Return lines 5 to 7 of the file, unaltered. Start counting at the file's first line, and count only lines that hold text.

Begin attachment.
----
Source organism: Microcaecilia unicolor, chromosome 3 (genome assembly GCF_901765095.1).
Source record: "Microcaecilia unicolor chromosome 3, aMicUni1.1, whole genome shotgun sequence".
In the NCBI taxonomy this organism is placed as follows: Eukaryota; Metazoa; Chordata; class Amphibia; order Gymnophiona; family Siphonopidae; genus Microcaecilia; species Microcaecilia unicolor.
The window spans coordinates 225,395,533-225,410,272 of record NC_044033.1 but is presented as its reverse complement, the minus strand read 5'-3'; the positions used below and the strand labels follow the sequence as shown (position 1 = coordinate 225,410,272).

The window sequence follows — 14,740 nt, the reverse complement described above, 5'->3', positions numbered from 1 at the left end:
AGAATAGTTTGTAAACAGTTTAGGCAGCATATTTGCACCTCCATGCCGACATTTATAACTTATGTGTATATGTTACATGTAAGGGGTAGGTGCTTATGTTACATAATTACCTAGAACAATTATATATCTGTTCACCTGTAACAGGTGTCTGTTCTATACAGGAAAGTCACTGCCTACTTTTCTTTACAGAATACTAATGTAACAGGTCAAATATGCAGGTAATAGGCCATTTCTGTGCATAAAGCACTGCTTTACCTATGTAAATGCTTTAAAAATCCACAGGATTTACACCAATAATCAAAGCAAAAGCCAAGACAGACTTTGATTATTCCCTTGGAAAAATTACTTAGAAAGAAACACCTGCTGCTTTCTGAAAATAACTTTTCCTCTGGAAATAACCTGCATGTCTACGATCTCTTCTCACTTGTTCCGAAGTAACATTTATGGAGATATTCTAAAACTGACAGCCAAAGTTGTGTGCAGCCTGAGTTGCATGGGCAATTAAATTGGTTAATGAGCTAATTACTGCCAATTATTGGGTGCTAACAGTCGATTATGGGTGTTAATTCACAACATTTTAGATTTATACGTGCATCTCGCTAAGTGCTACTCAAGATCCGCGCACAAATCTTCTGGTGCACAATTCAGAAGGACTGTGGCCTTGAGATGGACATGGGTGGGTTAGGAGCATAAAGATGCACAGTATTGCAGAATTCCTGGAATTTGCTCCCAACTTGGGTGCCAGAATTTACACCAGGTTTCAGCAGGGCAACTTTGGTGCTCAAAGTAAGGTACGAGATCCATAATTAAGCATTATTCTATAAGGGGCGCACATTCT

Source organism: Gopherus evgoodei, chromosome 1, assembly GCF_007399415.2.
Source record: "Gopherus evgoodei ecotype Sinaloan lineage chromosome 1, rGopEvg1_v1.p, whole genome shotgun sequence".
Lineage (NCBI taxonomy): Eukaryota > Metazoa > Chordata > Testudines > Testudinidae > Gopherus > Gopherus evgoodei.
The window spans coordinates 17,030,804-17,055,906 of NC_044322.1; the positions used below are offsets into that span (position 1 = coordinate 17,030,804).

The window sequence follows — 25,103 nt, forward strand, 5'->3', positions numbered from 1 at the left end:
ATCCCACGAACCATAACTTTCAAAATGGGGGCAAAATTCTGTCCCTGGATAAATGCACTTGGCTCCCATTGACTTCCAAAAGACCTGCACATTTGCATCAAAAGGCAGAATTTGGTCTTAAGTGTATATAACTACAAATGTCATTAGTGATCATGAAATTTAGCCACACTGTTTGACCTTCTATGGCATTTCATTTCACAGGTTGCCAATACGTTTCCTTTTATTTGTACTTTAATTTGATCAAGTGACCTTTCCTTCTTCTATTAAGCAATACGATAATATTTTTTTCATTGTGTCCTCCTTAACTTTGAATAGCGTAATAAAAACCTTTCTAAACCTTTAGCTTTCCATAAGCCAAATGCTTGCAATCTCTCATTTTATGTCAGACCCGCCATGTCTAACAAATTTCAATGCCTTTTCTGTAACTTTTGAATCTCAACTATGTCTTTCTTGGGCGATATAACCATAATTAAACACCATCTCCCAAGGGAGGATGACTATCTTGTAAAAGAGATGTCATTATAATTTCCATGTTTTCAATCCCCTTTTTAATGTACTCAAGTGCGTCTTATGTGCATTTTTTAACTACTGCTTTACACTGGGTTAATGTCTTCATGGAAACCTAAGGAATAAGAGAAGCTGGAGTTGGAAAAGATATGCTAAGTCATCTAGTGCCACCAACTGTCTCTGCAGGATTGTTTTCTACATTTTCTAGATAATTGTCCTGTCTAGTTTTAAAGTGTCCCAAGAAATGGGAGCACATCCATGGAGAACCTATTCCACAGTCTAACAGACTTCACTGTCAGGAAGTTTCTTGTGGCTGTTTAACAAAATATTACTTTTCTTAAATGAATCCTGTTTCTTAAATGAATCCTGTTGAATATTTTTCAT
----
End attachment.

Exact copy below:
The window sequence follows — 14,740 nt, the reverse complement described above, 5'->3', positions numbered from 1 at the left end:
AGAATAGTTTGTAAACAGTTTAGGCAGCATATTTGCACCTCCATGCCGACATTTATAACTTATGTGTATATGTTACATGTAAGGGGTAGGTGCTTATGTTACATAATTACCTAGAACAATTATATATCTGTTCACCTGTAACAGGTGTCTGTTCTATACAGGAAAGTCACTGCCTACTTTTCTTTACAGAATACTAATGTAACAGGTCAAATATGCAGGTAATAGGCCATTTCTGTGCATAAAGCACTGCTTTACCTATGTAAATGCTTTAAAAATCCACAGGATTTACACCAATAATCAAAGCAAAAGCCAAGACAGACTTTGATTATTCCCTTGGAAAAATTACTTAGAAAGAAACACCTGCTGCTTTCTGAAAATAACTTTTCCTCTGGAAATAACCTGCATGTCTACGATCTCTTCTCACTTGTTCCGAAGTAACATTTATGGAGATATTCTAAAACTGACAGCCAAAGTTGTGTGCAGCCTGAGTTGCATGGGCAATTAAATTGGTTAATGAGCTAATTACTGCCAATTATTGGGTGCTAACAGTCGATTATGGGTGTTAATTCACAACATTTTAGATTTATACGTGCATCTCGCTAAGTGCTACTCAAGATCCGCGCACAAATCTTCTGGTGCACAATTCAGAAGGACTGTGGCCTTGAGATGGACATGGGTGGGTTAGGAGCATAAAGATGCACAGTATTGCAGAATTCCTGGAATTTGCTCCCAACTTGGGTGCCAGAATTTACACCAGGTTTCAGCAGGGCAACTTTGGTGCTCAAAGTAAGGTACGAGATCCATAATTAAGCATTATTCTATAAGGGGCGCACATTCT

Source organism: Gopherus evgoodei, chromosome 1, assembly GCF_007399415.2.